John Mayer is a blues-rock musician with a voice that the females love. Over the years, Mayer has evolved his image as a crafty songwriter and proven he can “rock it” jam band style with a touch of blues and jazz—kind of similar to Dave Matthews without the Band.
“Paradise Valley” has a pleasing, timeless feel to it. This album creates an intimacy that feels as if Mayer is playing in your living room. As stated in the New York Times, it is meant to represent his staking a claim to maturity, both as a musician and as a person.
He does that by acknowledging past wrongs. Mayer describes himself as a “runaway train,” “a feather in a hurricane,” and he nostalgically states, “that peaceful wandering free I used to know.”
Eleven songs that hit the mark in “Paradise Valley” are more lyrically restrained. Musically, this album is bigger, more accomplished, and more approachable.
In “Waitin’ on the Day,” John Mayer turns to stability. He melodiously states that he is not running away but rather holding on for the moment “When you’ll love me all the way….when you hang your things and stay.”
Moreover, this song goes hand-in-hand with “I Will Be Found.” This song has relatable lyrics to any audience who has seemed a little “Lost at Sea”:
“It doesn’t matter where you roam / When no one’s left to call you home / I might have strayed a bit too far / I’m counting all the moonlight stars”
In this album, Mayer collaborates with Frank Ocean on “Wildfire,” where he opens up with a striking image of a woman jumping from the Eiffel Tower while Mayer harmonizes in an upbeat tempo.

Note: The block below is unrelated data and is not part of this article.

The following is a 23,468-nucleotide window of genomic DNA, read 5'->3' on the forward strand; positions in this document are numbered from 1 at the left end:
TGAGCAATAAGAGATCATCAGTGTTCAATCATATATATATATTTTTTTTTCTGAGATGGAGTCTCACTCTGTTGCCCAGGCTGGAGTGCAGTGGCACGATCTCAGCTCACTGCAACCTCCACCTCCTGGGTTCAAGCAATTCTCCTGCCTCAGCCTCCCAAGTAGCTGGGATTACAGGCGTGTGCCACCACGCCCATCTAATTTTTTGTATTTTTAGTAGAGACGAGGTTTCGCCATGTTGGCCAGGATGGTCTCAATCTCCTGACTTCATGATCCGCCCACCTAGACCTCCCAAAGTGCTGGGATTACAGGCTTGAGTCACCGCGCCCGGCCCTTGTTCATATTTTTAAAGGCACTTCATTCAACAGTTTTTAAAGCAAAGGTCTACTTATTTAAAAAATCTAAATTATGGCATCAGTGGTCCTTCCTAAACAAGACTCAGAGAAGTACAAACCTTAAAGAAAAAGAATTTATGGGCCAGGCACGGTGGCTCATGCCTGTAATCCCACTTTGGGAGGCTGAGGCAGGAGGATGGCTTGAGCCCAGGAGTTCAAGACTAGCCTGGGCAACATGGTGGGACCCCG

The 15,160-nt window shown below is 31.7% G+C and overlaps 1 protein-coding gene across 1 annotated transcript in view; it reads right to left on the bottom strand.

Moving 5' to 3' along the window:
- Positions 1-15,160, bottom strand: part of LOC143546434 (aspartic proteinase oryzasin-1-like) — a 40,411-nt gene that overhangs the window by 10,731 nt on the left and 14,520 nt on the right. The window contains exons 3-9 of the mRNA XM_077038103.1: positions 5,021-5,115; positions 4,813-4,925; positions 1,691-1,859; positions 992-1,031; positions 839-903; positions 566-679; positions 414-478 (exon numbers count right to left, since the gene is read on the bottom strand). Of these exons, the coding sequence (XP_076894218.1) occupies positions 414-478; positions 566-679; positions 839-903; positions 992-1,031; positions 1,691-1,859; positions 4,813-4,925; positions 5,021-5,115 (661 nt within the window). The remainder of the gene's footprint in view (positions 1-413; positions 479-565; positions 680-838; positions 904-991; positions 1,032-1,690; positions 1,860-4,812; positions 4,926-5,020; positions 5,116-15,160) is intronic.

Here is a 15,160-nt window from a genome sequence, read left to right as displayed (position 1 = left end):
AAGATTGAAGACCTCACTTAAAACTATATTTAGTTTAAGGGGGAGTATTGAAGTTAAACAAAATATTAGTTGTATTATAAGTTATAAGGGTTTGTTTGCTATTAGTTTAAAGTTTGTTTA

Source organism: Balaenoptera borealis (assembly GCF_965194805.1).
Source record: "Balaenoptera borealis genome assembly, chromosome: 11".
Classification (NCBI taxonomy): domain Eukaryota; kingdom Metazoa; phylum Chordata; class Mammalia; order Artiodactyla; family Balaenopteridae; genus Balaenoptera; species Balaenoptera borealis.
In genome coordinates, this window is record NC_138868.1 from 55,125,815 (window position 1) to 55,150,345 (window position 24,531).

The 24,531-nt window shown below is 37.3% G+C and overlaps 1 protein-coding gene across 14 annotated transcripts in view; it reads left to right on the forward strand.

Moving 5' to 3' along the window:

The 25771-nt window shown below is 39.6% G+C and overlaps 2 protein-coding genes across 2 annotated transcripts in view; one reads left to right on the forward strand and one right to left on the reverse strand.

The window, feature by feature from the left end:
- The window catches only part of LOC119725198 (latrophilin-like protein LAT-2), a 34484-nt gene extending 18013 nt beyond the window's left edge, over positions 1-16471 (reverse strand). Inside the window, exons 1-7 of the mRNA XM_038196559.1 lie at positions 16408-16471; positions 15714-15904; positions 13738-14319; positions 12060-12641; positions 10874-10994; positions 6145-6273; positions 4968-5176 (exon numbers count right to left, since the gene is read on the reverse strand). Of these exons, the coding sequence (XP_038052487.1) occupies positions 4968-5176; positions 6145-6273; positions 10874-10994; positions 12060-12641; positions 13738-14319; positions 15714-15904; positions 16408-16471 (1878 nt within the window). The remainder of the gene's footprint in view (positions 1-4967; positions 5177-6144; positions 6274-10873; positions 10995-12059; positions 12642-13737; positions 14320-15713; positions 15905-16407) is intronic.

He also collaborates with his current girlfriend Katy Perry in “Who You Love.” It has the feel of an old soul classic featuring a nearly liquid Mayer guitar strum. The song shows an artist both relaxed and well practiced.
The man’s fingers have seldom seemed so nimble. As for Katy, the soft-rock arrangement is warm and she is less “shouty” than on many of her own songs.
The closer, “On the Way Home,” describes the return home after what seems like a pretty awesome summer vacation. In my opinion, this is a good ending to an album that has Mayer reminiscing from high school days to his life now.
In “On the Way Home,” Mayer sings, “But just remember on the way home that you were never meant to feel alone. It takes a little while, but you’ll be fine. Another good time coming down the line.”
“Paradise Valley” presents a suitable compromise between the tones of Mayer’s past and the twangy tracks from his last album “Born and Raised.” Tracks from “Paradise Valley” like the song “Dear Marie,” maintain some of that old country inspiration, but they fade behind other tunes that convey John Mayer’s true talent.
– Merdith Shardae Jernigan, Contributing Writer